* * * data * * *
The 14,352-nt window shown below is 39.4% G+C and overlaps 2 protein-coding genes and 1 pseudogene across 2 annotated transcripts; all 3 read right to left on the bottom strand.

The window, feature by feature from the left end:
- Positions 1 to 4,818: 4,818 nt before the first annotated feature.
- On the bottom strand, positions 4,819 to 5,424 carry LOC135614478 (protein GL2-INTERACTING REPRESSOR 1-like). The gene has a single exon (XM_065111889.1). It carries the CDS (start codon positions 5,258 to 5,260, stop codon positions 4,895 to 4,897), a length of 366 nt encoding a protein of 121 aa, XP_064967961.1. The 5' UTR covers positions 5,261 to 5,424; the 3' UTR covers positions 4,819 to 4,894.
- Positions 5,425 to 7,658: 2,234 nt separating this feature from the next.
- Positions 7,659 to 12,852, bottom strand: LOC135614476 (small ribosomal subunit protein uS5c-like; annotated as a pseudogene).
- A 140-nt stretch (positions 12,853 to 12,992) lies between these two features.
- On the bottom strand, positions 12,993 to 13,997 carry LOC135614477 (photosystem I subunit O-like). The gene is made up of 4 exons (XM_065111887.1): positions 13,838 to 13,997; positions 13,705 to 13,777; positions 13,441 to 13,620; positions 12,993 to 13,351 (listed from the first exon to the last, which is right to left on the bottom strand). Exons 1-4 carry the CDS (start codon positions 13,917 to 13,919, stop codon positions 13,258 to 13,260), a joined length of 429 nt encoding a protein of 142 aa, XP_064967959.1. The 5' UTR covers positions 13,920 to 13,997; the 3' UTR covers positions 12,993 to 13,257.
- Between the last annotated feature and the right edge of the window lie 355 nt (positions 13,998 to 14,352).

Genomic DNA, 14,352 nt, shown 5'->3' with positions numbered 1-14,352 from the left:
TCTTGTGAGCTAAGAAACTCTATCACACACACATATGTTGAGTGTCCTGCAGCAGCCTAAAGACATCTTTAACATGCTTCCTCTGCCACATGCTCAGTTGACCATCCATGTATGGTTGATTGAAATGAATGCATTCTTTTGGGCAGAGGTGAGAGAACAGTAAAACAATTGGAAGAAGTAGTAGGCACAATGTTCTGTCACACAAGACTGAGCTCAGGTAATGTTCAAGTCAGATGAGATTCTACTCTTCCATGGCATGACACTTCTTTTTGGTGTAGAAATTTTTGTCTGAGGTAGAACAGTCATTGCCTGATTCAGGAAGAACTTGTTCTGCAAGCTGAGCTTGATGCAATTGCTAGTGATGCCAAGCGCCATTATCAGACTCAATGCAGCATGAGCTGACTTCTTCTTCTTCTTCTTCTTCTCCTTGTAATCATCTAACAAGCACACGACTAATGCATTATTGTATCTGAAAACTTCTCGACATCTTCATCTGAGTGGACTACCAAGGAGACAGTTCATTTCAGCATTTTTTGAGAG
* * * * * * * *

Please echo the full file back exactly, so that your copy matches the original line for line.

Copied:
The 14,352-nt window shown below is 39.4% G+C and overlaps 2 protein-coding genes and 1 pseudogene across 2 annotated transcripts; all 3 read right to left on the bottom strand.

The window, feature by feature from the left end:
- Positions 1 to 4,818: 4,818 nt before the first annotated feature.
- On the bottom strand, positions 4,819 to 5,424 carry LOC135614478 (protein GL2-INTERACTING REPRESSOR 1-like). The gene has a single exon (XM_065111889.1). It carries the CDS (start codon positions 5,258 to 5,260, stop codon positions 4,895 to 4,897), a length of 366 nt encoding a protein of 121 aa, XP_064967961.1. The 5' UTR covers positions 5,261 to 5,424; the 3' UTR covers positions 4,819 to 4,894.
- Positions 5,425 to 7,658: 2,234 nt separating this feature from the next.
- Positions 7,659 to 12,852, bottom strand: LOC135614476 (small ribosomal subunit protein uS5c-like; annotated as a pseudogene).
- A 140-nt stretch (positions 12,853 to 12,992) lies between these two features.
- On the bottom strand, positions 12,993 to 13,997 carry LOC135614477 (photosystem I subunit O-like). The gene is made up of 4 exons (XM_065111887.1): positions 13,838 to 13,997; positions 13,705 to 13,777; positions 13,441 to 13,620; positions 12,993 to 13,351 (listed from the first exon to the last, which is right to left on the bottom strand). Exons 1-4 carry the CDS (start codon positions 13,917 to 13,919, stop codon positions 13,258 to 13,260), a joined length of 429 nt encoding a protein of 142 aa, XP_064967959.1. The 5' UTR covers positions 13,920 to 13,997; the 3' UTR covers positions 12,993 to 13,257.
- Between the last annotated feature and the right edge of the window lie 355 nt (positions 13,998 to 14,352).

Genomic DNA, 14,352 nt, shown 5'->3' with positions numbered 1-14,352 from the left:
TCTTGTGAGCTAAGAAACTCTATCACACACACATATGTTGAGTGTCCTGCAGCAGCCTAAAGACATCTTTAACATGCTTCCTCTGCCACATGCTCAGTTGACCATCCATGTATGGTTGATTGAAATGAATGCATTCTTTTGGGCAGAGGTGAGAGAACAGTAAAACAATTGGAAGAAGTAGTAGGCACAATGTTCTGTCACACAAGACTGAGCTCAGGTAATGTTCAAGTCAGATGAGATTCTACTCTTCCATGGCATGACACTTCTTTTTGGTGTAGAAATTTTTGTCTGAGGTAGAACAGTCATTGCCTGATTCAGGAAGAACTTGTTCTGCAAGCTGAGCTTGATGCAATTGCTAGTGATGCCAAGCGCCATTATCAGACTCAATGCAGCATGAGCTGACTTCTTCTTCTTCTTCTTCTTCTCCTTGTAATCATCTAACAAGCACACGACTAATGCATTATTGTATCTGAAAACTTCTCGACATCTTCATCTGAGTGGACTACCAAGGAGACAGTTCATTTCAGCATTTTTTGAGAG